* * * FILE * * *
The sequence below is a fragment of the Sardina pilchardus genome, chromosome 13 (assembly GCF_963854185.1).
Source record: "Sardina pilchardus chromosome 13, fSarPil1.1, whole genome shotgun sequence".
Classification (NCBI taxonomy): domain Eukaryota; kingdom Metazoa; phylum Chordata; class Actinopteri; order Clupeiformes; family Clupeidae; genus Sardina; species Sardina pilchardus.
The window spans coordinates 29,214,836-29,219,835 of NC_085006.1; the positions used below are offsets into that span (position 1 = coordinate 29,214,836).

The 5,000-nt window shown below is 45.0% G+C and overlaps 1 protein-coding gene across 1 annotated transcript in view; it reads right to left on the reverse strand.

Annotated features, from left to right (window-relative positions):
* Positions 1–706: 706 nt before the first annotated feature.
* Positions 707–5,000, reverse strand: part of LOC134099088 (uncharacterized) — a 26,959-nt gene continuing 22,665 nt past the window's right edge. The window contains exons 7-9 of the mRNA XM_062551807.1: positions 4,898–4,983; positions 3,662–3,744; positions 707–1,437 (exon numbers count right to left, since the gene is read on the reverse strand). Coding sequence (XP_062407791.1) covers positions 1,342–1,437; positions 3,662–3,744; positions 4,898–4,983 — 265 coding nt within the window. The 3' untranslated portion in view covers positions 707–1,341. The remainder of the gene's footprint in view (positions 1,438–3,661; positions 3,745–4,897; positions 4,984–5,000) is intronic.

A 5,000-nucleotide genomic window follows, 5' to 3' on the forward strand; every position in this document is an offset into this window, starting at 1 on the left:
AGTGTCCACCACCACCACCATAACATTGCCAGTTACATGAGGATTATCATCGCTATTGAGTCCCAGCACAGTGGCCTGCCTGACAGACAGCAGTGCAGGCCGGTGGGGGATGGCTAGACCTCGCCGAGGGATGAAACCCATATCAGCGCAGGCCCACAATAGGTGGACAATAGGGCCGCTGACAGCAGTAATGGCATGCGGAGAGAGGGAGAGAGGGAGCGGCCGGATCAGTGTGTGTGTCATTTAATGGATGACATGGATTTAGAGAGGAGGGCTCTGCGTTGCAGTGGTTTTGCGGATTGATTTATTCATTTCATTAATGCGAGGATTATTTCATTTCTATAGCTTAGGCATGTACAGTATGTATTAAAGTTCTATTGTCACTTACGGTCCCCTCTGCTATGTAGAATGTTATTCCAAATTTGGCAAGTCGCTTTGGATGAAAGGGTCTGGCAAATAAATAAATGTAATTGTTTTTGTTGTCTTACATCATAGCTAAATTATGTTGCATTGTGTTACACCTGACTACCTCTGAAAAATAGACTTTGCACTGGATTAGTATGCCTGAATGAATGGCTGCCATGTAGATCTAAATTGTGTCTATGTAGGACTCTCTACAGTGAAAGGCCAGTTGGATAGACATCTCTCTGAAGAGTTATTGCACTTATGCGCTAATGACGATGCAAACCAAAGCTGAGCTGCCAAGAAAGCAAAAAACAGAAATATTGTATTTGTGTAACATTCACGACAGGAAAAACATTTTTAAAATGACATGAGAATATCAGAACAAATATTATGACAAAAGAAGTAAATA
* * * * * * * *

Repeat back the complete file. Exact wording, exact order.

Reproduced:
The sequence below is a fragment of the Sardina pilchardus genome, chromosome 13 (assembly GCF_963854185.1).
Source record: "Sardina pilchardus chromosome 13, fSarPil1.1, whole genome shotgun sequence".
Classification (NCBI taxonomy): domain Eukaryota; kingdom Metazoa; phylum Chordata; class Actinopteri; order Clupeiformes; family Clupeidae; genus Sardina; species Sardina pilchardus.
The window spans coordinates 29,214,836-29,219,835 of NC_085006.1; the positions used below are offsets into that span (position 1 = coordinate 29,214,836).

The 5,000-nt window shown below is 45.0% G+C and overlaps 1 protein-coding gene across 1 annotated transcript in view; it reads right to left on the reverse strand.

Annotated features, from left to right (window-relative positions):
* Positions 1–706: 706 nt before the first annotated feature.
* Positions 707–5,000, reverse strand: part of LOC134099088 (uncharacterized) — a 26,959-nt gene continuing 22,665 nt past the window's right edge. The window contains exons 7-9 of the mRNA XM_062551807.1: positions 4,898–4,983; positions 3,662–3,744; positions 707–1,437 (exon numbers count right to left, since the gene is read on the reverse strand). Coding sequence (XP_062407791.1) covers positions 1,342–1,437; positions 3,662–3,744; positions 4,898–4,983 — 265 coding nt within the window. The 3' untranslated portion in view covers positions 707–1,341. The remainder of the gene's footprint in view (positions 1,438–3,661; positions 3,745–4,897; positions 4,984–5,000) is intronic.

A 5,000-nucleotide genomic window follows, 5' to 3' on the forward strand; every position in this document is an offset into this window, starting at 1 on the left:
AGTGTCCACCACCACCACCATAACATTGCCAGTTACATGAGGATTATCATCGCTATTGAGTCCCAGCACAGTGGCCTGCCTGACAGACAGCAGTGCAGGCCGGTGGGGGATGGCTAGACCTCGCCGAGGGATGAAACCCATATCAGCGCAGGCCCACAATAGGTGGACAATAGGGCCGCTGACAGCAGTAATGGCATGCGGAGAGAGGGAGAGAGGGAGCGGCCGGATCAGTGTGTGTGTCATTTAATGGATGACATGGATTTAGAGAGGAGGGCTCTGCGTTGCAGTGGTTTTGCGGATTGATTTATTCATTTCATTAATGCGAGGATTATTTCATTTCTATAGCTTAGGCATGTACAGTATGTATTAAAGTTCTATTGTCACTTACGGTCCCCTCTGCTATGTAGAATGTTATTCCAAATTTGGCAAGTCGCTTTGGATGAAAGGGTCTGGCAAATAAATAAATGTAATTGTTTTTGTTGTCTTACATCATAGCTAAATTATGTTGCATTGTGTTACACCTGACTACCTCTGAAAAATAGACTTTGCACTGGATTAGTATGCCTGAATGAATGGCTGCCATGTAGATCTAAATTGTGTCTATGTAGGACTCTCTACAGTGAAAGGCCAGTTGGATAGACATCTCTCTGAAGAGTTATTGCACTTATGCGCTAATGACGATGCAAACCAAAGCTGAGCTGCCAAGAAAGCAAAAAACAGAAATATTGTATTTGTGTAACATTCACGACAGGAAAAACATTTTTAAAATGACATGAGAATATCAGAACAAATATTATGACAAAAGAAGTAAATA